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Guide to kitten teething

Kittens go through the teething stage in the same way babies do. Discover everything you need to know about signs a kitten is teething and how you can help.



Do kittens lose their teeth?

Is your kitten showing signs of drooling, slow eating and crankiness? This may mean your kitten has started teething. As well as discovering the world, your kitten will be faced with the uncomfortable teething process. Kittens lose their baby teeth at around three to four months  when their adult teeth start coming through. 

While some kittens handle teething well, others might need some more comfort to soothe them as their teeth cut through. It’s a natural stage in their life, and by the time they’re six months old , they’ll already have all their adult teeth.

Read on to learn more about teething in cats and the common signs of teething.  

What are the signs of kitten teething?

In some cases, you may not even know your kitten is losing teeth until you see one on the floor. But don’t worry, it’s normal. In fact, most kittens swallow their teeth, but this doesn’t cause them any harm.

It’s likely your kitten may experience some discomfort when they’re teething. The most obvious signs to look out for in teething kittens are:

  • Decreased appetite
  • Pawing at their mouth
  • Inflamed or sore gums
  • Excessive chewing
  • Slight gum bleeding
  • Irritability
  • Drooling
  • Eating less
  • Bad breath

How to help a teething kitten

It won’t come as a surprise that your kitten will want to chew on everything when they’re teething. Including your sofa. Luckily, there are a few things you can try to help soothe your kitten while teething. 

Keep them busy

Kittens need physical and mental stimulation so it’s important to keep them active. This will help take their mind off the discomfort. From a scratching post and poms-poms to a cat tree, your kitty will be distracted for hours.

Give them soft chew toys

Your kitten will need an alternative to your sofa to chew on. Offer your kitty a cloth toy or braided rope instead. There are a range of kitten teething toys available – some even have catnip in. Alleviate their gums further by putting their toy in the freezer first.

Don’t brush their teeth while teething

The last thing your teething kitten needs is more discomfort. Avoid brushing their teeth while they’re teething, as this will put more pressure on their sensitive gums. Plus, your kitten might associate tooth brushing with pain going forward. 

Feed them wet food

Wet food will encourage your kitten to chew less while they’re eating. Try offering your feline friend kibble soaked in warm water or a canned diet for easier and less painful mealtimes.

Be gentle with them

Your kitten is going through the motions. They may be irritable and come across as mischievous, but they shouldn’t be punished for chewing. Try positive reinforcement and rewarding your kitten for chewing on their own toy – whether that’s with affection or food.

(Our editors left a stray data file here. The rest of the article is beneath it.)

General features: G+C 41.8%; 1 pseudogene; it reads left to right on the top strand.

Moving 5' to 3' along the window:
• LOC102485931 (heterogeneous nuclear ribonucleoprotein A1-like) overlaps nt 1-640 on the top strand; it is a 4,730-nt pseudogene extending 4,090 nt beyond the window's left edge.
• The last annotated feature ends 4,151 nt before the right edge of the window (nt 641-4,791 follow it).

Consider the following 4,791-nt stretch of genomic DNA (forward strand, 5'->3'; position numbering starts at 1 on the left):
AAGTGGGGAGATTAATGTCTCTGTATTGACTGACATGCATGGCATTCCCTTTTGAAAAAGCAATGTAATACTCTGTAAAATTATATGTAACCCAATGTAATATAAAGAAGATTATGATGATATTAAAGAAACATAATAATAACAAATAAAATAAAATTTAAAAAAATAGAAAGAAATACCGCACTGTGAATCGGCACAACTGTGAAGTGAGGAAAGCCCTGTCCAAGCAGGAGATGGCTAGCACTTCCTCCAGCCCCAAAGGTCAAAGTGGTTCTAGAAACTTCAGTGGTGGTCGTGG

Have a good dental hygiene routine

Dental hygiene is always important, but especially for teething kittens. This is the perfect opportunity for your kitty to get used to you checking inside their mouth. It will also allow you to spot dental problems in the future, helping you and your kitten to bond.

Getting the right food for teething kittens

It’s important that your kitten gets the right food that’ll keep them healthy and help them grow. The right food will contain all the vitamins and minerals they need to develop healthy teeth. Teething kittens may prefer to eat tinned foods, or kibble soaked in water. 

When should you take a teething kitten to the vet?

If your kitten’s teeth have not fallen out before the adult teeth come through it can cause problems. You need to look out for overcrowding in your kitten’s mouth. If your cat still has baby teeth when they’re six months old, your vet may recommend removing some of them under anaesthetic .

Inflamed and sore gums that don’t recover within a few weeks may be an issue separate from teething, and you may need to take your kitten to the vet. Keep your eye out for:

  • Drooling
  • Discomfort and pawing at the mouth
  • Bleeding gums 

Does pet insurance cover kitten teething?

Not all pet insurance policies cover dental as standard. But luckily, Sainsbury’s Bank cat insurance offers dental treatment cover due to an illness or injury. It may help to pay towards problems like:

  • Gingivitis
  • Toothache
  • Damage to teeth and gums  

But we cannot cover fillings, crowns, or root canals. We also cannot cover treatment for baby teeth if your pet is over 16 weeks of age at the start of your policy . Check your policy documents for more information about what we can cover around kitten teething. 

All insurance policies have restrictions. To find out more about our terms and conditions including exclusions, excesses and limits, please take a look at our policy documents.

Frequently asked questions 

How long is the teething process for kittens?

Kittens start losing their teeth when they’re around three to four months old to make space for their adult ones to come through. In most cases, their adult teeth will have all come in by the time they’re six months old.

Do kittens bite more when teething?

Yes, just like teething babies, teething kittens will bite and chew on anything they can get their paws on. Keep a close eye on them, as they may try and nibble on human fingers and toes. 

Do kittens play less when teething?

You may find that your kitten is not as keen to play when they’re teething and is hesitant to bite down or shake their toys. They’ll be chewing more on soft things and may paw at their mouths.


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